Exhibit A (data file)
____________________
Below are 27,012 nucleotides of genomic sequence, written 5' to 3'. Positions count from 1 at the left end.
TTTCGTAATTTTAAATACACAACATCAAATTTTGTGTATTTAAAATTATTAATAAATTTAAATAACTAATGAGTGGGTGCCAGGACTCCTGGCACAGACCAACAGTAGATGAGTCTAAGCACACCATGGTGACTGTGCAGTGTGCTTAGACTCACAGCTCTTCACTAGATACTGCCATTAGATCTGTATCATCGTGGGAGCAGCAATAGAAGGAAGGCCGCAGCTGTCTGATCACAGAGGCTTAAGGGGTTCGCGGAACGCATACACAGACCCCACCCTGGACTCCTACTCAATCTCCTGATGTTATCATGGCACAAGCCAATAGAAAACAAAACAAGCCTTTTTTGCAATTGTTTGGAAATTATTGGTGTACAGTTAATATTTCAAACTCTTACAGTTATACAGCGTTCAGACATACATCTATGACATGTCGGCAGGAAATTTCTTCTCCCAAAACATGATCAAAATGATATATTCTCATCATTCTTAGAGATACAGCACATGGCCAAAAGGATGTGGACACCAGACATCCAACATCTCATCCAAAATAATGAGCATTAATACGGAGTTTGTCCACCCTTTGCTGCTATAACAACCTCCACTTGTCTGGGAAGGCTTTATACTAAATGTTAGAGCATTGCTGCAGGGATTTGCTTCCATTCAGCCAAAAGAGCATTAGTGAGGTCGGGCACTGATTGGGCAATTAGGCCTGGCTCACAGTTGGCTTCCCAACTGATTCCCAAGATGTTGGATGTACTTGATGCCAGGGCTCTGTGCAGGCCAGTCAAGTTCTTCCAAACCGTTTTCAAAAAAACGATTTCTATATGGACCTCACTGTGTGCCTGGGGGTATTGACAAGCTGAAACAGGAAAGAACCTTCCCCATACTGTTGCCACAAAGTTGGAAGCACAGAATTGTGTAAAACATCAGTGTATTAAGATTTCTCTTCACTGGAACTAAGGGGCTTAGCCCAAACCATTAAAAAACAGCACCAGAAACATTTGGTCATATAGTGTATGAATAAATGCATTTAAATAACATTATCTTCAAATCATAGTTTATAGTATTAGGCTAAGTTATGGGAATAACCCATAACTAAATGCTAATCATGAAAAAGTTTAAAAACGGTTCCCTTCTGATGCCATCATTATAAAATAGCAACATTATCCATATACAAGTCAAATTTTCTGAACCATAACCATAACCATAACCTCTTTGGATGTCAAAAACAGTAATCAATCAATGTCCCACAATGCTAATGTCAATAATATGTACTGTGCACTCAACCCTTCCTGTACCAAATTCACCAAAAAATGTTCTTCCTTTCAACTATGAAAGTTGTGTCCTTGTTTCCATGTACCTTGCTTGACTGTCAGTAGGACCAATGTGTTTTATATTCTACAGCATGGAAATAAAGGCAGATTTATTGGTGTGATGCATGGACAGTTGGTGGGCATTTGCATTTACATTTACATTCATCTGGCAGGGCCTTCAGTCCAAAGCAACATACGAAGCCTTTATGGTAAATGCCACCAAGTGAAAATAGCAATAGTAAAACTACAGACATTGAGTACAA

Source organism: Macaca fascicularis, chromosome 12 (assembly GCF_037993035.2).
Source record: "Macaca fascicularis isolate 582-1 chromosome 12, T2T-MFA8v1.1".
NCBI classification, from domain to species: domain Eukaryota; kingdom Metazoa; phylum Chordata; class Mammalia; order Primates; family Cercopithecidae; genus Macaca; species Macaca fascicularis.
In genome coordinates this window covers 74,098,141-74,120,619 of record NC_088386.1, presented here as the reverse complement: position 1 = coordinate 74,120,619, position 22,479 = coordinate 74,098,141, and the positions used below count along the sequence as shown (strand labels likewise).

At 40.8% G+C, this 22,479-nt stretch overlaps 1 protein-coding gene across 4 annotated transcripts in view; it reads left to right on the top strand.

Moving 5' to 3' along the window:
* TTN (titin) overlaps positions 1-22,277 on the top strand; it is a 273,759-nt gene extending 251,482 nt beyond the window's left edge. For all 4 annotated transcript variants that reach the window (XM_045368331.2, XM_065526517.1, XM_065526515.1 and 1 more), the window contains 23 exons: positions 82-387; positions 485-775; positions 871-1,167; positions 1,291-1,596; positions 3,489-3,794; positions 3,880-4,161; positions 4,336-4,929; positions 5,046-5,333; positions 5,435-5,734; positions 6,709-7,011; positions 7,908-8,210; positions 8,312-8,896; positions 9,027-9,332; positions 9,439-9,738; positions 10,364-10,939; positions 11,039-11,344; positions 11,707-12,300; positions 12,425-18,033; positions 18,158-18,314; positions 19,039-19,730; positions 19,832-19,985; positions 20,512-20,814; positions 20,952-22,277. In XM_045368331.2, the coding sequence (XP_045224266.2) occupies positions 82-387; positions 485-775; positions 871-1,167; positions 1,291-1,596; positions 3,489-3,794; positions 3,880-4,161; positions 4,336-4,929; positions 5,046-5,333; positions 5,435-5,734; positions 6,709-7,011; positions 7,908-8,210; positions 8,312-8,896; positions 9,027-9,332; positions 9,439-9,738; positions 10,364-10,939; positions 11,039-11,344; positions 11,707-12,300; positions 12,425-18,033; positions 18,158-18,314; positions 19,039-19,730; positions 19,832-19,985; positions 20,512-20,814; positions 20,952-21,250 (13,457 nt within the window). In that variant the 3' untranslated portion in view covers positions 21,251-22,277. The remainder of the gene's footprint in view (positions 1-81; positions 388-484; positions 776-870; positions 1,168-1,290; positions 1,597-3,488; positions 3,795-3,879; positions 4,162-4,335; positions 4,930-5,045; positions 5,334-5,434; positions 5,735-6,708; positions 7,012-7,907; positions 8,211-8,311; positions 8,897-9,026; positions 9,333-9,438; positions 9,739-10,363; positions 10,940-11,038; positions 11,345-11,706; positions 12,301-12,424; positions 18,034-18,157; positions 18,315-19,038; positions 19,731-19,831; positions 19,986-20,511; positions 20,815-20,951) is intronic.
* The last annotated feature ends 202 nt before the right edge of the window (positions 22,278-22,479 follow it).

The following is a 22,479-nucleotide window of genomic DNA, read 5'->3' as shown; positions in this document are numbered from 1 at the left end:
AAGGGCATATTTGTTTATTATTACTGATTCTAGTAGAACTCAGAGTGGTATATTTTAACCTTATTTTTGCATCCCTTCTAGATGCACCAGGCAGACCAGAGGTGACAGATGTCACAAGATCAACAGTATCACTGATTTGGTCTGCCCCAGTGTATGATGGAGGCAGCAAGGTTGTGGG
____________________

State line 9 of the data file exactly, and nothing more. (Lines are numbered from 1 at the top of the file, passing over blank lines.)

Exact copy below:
* TTN (titin) overlaps positions 1-22,277 on the top strand; it is a 273,759-nt gene extending 251,482 nt beyond the window's left edge. For all 4 annotated transcript variants that reach the window (XM_045368331.2, XM_065526517.1, XM_065526515.1 and 1 more), the window contains 23 exons: positions 82-387; positions 485-775; positions 871-1,167; positions 1,291-1,596; positions 3,489-3,794; positions 3,880-4,161; positions 4,336-4,929; positions 5,046-5,333; positions 5,435-5,734; positions 6,709-7,011; positions 7,908-8,210; positions 8,312-8,896; positions 9,027-9,332; positions 9,439-9,738; positions 10,364-10,939; positions 11,039-11,344; positions 11,707-12,300; positions 12,425-18,033; positions 18,158-18,314; positions 19,039-19,730; positions 19,832-19,985; positions 20,512-20,814; positions 20,952-22,277. In XM_045368331.2, the coding sequence (XP_045224266.2) occupies positions 82-387; positions 485-775; positions 871-1,167; positions 1,291-1,596; positions 3,489-3,794; positions 3,880-4,161; positions 4,336-4,929; positions 5,046-5,333; positions 5,435-5,734; positions 6,709-7,011; positions 7,908-8,210; positions 8,312-8,896; positions 9,027-9,332; positions 9,439-9,738; positions 10,364-10,939; positions 11,039-11,344; positions 11,707-12,300; positions 12,425-18,033; positions 18,158-18,314; positions 19,039-19,730; positions 19,832-19,985; positions 20,512-20,814; positions 20,952-21,250 (13,457 nt within the window). In that variant the 3' untranslated portion in view covers positions 21,251-22,277. The remainder of the gene's footprint in view (positions 1-81; positions 388-484; positions 776-870; positions 1,168-1,290; positions 1,597-3,488; positions 3,795-3,879; positions 4,162-4,335; positions 4,930-5,045; positions 5,334-5,434; positions 5,735-6,708; positions 7,012-7,907; positions 8,211-8,311; positions 8,897-9,026; positions 9,333-9,438; positions 9,739-10,363; positions 10,940-11,038; positions 11,345-11,706; positions 12,301-12,424; positions 18,034-18,157; positions 18,315-19,038; positions 19,731-19,831; positions 19,986-20,511; positions 20,815-20,951) is intronic.